Mr Souden’s shop started in part of their old house, which was down the lane beside the present shop.  Mrs Souden herself was something of a character being a tiny, dark person, called “Tots”by some.  If you needed to buy something that was high up, she would in all likelihood tell you “to xxxxxx well get up there and get it yourself”.  Her father (Mr Knapper) was one of the postmen and also rang the bells at St John’s in Ramsden Heath.  I recently reminded Mrs Sainsbury that she was my first Sunday School teacher there.  Our coal merchant, Mr Mayell, had his yard between the garage and where Woods Coaches now are, and just before the said coal yard was the Peculiar People’s Chapel.  In the row of very old cottages (now gone) between the butcher’s and the garage, I call to mind the Clarks, the Bensons and the Borehams lived.  A little further on lived Mr Bass who made beautifully iced wedding cakes at the bakery.  He’d lived in Ramsden Heath for as long as I can remember and made cakes at the shop on the right just inside Dowsetts Lane which was then a post office and bakery run in my childhood by the Patten family who also owned the grocer’s opposite and the butchers which is still there today.  Coming up Dowsetts Lane from Ramsden Heath, opposite White Lilleys Farm to go to Stock there were some very old farm cottages on the right a little way along and no one would ever know to look at that area today.  Where the housing estate now is inDowsetts Lane was the farm known locally as Birds Farm.  Mr Miles the cobbler lived nearly opposite here.

My mother told me that the first school in Downham was in a “lean to” built on the side of where Mr & Mrs Elvin now live, which is nearly opposite Downham Village Hall.  The first teacher was Mr Mason’s second wife.  Mr Mason, a lay reader, lived at the Croft which was then a large market garden nursery, mainly for cucumbers, tomatoes and chrysanthemums, and I remember a Mrs Attridge from Billericay collecting the latter in her pony and trap.  The greenhouses alone covered several acres; the bottom greenhouses stood where the Ramsden Heath Sports Centre now is, the other greenhouses being on the other side of the “Croft” dwelling, has remains of which I believe are still there plus a well underneath a stone slab.  There was a large pond at the Ramsden Heath end of the nursery close to the road, and there was also a ditch or small stream bisecting the property. There was also a similar nursery opposite the pond in Downham, although this was rather earlier I believe than 1927.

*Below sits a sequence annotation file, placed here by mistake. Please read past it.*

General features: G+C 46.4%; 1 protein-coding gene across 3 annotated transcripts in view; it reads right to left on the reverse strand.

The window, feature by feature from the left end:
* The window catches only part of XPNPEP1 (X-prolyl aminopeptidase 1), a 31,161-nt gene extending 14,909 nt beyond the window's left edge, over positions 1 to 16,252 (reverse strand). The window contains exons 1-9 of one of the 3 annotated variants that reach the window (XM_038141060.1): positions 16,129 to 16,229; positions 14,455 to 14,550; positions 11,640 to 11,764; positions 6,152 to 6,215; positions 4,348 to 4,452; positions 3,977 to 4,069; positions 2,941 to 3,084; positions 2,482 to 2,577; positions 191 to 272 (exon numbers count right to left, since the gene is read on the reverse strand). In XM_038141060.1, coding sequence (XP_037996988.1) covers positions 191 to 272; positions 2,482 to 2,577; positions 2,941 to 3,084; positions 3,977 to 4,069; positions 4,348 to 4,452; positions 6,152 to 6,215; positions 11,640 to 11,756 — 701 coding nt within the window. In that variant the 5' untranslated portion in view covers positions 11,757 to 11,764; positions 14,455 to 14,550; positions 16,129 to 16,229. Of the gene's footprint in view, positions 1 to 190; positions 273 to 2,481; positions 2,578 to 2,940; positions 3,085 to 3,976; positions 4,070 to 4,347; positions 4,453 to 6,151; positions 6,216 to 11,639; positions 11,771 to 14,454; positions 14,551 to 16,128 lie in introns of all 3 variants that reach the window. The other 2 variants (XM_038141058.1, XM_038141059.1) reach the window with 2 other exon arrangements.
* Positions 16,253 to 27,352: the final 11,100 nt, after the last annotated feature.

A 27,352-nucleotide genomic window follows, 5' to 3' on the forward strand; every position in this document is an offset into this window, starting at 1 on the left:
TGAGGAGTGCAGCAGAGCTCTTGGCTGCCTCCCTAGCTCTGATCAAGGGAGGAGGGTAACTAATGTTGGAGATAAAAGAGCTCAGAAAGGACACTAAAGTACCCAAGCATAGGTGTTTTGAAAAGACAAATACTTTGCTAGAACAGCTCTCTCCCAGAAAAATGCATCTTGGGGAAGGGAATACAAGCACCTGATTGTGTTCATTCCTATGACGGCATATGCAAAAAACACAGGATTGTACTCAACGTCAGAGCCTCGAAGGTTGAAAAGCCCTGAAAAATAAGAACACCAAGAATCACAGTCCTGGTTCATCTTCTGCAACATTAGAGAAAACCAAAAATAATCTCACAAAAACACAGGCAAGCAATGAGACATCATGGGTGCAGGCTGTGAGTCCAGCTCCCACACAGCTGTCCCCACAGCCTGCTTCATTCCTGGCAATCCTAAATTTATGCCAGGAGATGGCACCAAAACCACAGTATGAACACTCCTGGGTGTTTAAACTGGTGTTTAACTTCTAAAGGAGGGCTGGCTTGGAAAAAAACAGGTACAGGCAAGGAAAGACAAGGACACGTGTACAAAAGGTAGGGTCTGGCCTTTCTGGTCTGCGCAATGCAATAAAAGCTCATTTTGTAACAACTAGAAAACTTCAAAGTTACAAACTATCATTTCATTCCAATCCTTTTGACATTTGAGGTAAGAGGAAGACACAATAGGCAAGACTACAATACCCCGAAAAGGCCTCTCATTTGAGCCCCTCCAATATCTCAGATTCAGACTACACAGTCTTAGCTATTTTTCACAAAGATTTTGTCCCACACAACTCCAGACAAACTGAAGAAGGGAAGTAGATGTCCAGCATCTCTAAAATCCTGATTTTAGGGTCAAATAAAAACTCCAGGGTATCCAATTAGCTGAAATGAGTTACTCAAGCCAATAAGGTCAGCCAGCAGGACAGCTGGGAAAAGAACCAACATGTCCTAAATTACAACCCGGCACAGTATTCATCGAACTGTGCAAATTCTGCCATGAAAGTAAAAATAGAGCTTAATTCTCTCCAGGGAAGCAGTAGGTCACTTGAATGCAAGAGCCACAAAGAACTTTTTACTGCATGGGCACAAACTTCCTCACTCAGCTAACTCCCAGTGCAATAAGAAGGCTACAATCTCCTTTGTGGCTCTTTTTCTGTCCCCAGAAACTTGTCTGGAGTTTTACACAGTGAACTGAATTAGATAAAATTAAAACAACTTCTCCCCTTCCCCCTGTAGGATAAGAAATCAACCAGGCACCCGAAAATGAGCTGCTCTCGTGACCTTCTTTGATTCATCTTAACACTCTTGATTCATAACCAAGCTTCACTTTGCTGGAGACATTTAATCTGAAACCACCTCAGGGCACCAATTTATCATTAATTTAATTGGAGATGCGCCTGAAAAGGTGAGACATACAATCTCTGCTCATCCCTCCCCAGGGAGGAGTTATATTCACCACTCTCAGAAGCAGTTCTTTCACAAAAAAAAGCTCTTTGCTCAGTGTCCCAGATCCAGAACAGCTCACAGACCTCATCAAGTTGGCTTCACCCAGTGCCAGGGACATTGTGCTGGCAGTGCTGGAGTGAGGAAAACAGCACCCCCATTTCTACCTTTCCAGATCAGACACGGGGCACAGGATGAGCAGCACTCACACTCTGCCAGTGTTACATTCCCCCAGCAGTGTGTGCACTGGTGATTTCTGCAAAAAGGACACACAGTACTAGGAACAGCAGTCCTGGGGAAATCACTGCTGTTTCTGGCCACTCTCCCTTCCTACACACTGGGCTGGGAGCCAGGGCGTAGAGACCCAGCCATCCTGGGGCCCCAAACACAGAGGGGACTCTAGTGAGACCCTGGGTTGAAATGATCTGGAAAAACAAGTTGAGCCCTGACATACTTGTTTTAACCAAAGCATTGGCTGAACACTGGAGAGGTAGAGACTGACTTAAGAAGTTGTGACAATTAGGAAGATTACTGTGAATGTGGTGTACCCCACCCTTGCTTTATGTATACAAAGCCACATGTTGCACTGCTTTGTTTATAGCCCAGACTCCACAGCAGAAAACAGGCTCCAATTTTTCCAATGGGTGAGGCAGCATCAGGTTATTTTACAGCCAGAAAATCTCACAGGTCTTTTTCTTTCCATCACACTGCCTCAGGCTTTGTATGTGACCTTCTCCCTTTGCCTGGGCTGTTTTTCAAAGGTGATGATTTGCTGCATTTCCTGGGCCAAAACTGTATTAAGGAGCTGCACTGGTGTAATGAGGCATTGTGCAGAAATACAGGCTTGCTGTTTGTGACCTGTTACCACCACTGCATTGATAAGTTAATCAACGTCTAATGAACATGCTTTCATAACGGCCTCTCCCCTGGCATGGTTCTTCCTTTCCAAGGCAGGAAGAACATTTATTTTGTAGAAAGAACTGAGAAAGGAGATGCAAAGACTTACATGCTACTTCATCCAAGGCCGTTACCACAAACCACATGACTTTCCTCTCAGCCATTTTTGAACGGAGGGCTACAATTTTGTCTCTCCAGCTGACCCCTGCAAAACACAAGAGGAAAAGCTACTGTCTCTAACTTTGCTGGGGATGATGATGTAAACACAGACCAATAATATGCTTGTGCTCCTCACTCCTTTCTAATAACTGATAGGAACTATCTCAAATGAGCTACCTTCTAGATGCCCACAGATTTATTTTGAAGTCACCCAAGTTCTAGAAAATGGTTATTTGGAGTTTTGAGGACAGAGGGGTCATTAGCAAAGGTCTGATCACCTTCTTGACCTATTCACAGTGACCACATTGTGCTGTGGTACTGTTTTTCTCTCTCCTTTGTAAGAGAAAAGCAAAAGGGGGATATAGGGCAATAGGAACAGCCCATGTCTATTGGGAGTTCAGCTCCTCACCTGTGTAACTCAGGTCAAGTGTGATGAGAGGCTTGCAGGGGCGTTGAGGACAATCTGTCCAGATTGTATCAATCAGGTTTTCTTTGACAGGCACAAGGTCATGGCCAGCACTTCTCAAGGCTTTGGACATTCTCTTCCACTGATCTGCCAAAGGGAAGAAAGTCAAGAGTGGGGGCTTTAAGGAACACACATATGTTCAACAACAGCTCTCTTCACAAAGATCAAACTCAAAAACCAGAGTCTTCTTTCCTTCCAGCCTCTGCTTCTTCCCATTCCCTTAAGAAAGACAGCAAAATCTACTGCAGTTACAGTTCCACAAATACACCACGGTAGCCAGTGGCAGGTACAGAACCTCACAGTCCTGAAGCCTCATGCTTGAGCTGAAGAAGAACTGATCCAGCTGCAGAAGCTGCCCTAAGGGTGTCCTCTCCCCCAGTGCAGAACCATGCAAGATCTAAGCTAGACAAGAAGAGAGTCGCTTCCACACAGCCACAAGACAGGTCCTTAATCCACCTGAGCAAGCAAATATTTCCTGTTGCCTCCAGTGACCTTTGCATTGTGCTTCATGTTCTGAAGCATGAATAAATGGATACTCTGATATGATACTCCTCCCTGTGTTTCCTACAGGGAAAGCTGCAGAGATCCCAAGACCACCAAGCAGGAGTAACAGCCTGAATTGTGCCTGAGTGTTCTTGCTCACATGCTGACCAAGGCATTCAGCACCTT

Ramsden Heath The Village 1920’s

While in the area near Oak Road (Joes Lane) the following might also be of interest.  Mrs Gentry, who at one time lived in Oak Road, told me that her daughter had either got, or had seen an old map of the area, and that map gave this road as a main road to Wickford.  She said that being a ditch on both sides of the lane was also an indication of a proper road.

Comments about this page

  • Mr Halls scrapyard, I wonder if that is the same place where my father took me several times on his Ariel 1927 Brooklands racing motor bike ?

    It was on the road from Wickford towards Chelmsford and covered both sides of the road for a great distance, it had tons of war surplus  goods, vehicles, parts of war time planes, huge piles of tyres, it was guarded by an Alsatian dog at his kennel on the left hand side of the road.

    My father bought railway sleepers to build a bridge over the stream in our front garden, make me a swing, and also got aircraft fuel tanks that we used to store rainwater for the garden. All transported home on the motor bike and sidecar.

    My mother asked him to get her a garden roller, he came home with half of the double one that is pulled by Shire horses, that was used a the base of a see saw with a railway sleeper for the plank. One day my friend fell off the bottom and from the up position I came down with a great crash, the breath was knocked out of me and I was unable to speak for a few minutes, my Mother was very worried.

    Mr Hall had a huge St Bernard dog called Elizabeth at his home, when we went there she jumped up and pinned my parents to the wall. She was beautiful.